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GAME REVIEW: Astro's Playroom

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Maxwell Alexander finds the future of gaming is in your hands

Title: Astro’s Playroom

Platform: PlayStation 5

Release Date: November 19

Rating: PEGI 7

Whenever a new console launches, there is always a wow factor that grabs the audience’s attention. Be it the improved graphics engines, motion controls or even portability. The headline is always easy for the consumer to grasp without even touching it.

This generation's headline tech, at face value, might be the ray tracing technology that renders hyper realistic lighting effects or the SSD storage that allows for lightning quick load times.

But what is probably less obvious is Sony’s new DualSense controller. Something that until you get it in your hands, you can never truly appreciate.

And this is where Astro and his playroom come in.

This adorable little robot has the gargantuan task of selling the next generation of immersive controls in a five- to six-hour platforming game that is preloaded on to every PS5.

At its heart, Astro’s Playroom is a plucky platformer, taking players on an adventure through the innards of their PS5. Starting you in the CPU plaza and taking you to four levels modeled on the unique architecture of the PlayStation 5’s hardware.

Levels include the tropical beaches of the Cooling Springs, themed around the cooling systems in operation on your PS5. The Memory Meadow sees players jumping through the clouds as a fun little play on the cloud storage available and the super-fast platforming of the SSD Speedway.

Each level is lovingly created to utilise the workings of your new console in a fun and interesting way. Packed full of Easter eggs that are sure to stir nostalgia in even the most casual of PlayStation fans.

I especially loved looking for all the cute robot counterparts of classic PlayStation characters like Metal Gear Solid’s Solid Snake or Ratchet and Clank.

Even the collectables in the game are an ode to Sony’s console history as players will hunt down artifacts that take the form of classic accessories such as the EyeToy from the PS2 era or multitap from the PSOne.

Platforming is simple and responsive. With a limited array of moves I could jump, hover and melee my way through most levels with relative ease. Enemies rarely proved too much of a challenge but the odd change in enemy type did change my approach, but not by much.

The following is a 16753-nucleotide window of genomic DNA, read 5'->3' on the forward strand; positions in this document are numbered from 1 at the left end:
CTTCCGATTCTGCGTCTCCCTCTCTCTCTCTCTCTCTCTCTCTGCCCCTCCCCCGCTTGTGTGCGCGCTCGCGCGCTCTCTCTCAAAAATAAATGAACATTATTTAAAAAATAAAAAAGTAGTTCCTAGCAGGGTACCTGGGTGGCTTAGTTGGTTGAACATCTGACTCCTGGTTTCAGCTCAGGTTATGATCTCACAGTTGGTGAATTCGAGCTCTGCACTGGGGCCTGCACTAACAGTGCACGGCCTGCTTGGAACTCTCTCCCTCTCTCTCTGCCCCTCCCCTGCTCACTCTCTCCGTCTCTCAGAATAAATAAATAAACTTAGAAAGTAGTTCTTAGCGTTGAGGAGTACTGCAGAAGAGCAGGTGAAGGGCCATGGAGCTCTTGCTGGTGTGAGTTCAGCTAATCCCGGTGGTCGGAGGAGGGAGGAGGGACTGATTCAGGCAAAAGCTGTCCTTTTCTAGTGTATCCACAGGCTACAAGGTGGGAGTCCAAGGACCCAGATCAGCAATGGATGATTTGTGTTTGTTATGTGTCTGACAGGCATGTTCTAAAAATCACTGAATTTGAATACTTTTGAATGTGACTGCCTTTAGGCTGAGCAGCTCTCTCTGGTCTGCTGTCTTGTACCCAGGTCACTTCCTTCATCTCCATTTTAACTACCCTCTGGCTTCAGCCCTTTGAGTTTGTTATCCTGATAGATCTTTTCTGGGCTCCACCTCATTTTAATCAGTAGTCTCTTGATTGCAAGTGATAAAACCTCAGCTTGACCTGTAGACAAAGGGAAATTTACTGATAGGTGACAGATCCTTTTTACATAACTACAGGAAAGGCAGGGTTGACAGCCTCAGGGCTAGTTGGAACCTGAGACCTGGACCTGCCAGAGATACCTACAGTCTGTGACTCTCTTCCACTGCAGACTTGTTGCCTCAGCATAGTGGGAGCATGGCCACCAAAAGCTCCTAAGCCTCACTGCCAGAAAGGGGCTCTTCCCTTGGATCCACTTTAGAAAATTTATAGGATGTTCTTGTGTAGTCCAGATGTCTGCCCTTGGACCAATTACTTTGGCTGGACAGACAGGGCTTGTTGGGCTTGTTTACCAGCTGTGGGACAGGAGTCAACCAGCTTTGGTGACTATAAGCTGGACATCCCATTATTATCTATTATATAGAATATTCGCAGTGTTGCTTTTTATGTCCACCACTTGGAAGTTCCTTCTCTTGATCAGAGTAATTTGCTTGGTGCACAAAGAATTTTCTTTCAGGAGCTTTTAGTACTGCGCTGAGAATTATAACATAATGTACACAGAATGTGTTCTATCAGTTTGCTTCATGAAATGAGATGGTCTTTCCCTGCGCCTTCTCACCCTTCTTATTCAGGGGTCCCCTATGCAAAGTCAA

The big shake ups came through themed suites that Astro zipped on, which were unique to each level, transforming Astro into a wall-climbing monkey or a coil loaded spring, bouncing through the Hotel Hopalot. It’s here that we really get to see the DualSense controller at its finest.

To understand why these sections are so good you first need to understand what’s inside your new controller.

It may look fairly similar to earlier generation’s controllers, if not for the ergonomical improvements to the shape and size but under the hood the DualSense has some nifty new tricks.

Of course there are staples from PlayStation's last controller, like the touch pad which Astro uses to swipe and move a hamster ball vehicle around a map in Memory Meadow. And the SixAxis motion controls have you steering Astros Glider with steady turns of the controller itself. But the new tech is what will truly wow audiences.

Haptic feedback replaces the previous generation's rumble technology, allowing you to feel even the most subtle differences in vibration and feedback.

Take Astro to the beach and you will feel the grainy texture of sand dispersing around Astros feet. Or have him run over a pane of glass to get the hard reverberating sense of a delicate piece martial beneath you. Coiling and bending Astro's froggy suit in Cooling Springs creaks and vibrates in your hand, depending on how much you tilt the controller.

Adaptive triggers resist being pulled when drawing an arrow. Engage the thrusters in a rocket ship and feel the triggers vibrate and build until ignited, when they click down and forcefully rocket you off into space.

Even the inbuilt microphone plays a part in blowing a propeller to steer your boat through a lazy river.

All of this helps to immerse yourself into the game in a way we haven’t felt before.

You feel Astro's Playroom started life as a tech demo, putting Astro into lots of different scenarios that show off the new controller's capabilities. But it eventually grew into something so much more.

Though short, you will be hard-pressed to find a game crafted with so much love and attention.

At its best Astro’s Playroom plays as a love letter to all things PlayStation and fans are going to adore the details Asobi Team have laid out for them here.

Gamers new to PlayStation will also find a game that prepares them for the new generation as well as filling them in on a rich 26-year history of Sony’s consoles.

Now, when I have friends and family over (whenever that may be), rather than show them one of the big, graphically flashy games like Spiderman or Demons Souls, I’ll sit them down with an adorable little robot named Astro and the Dual Sense that had me grinning from ear to ear as I felt my way through Playroom's magical box of tricks.


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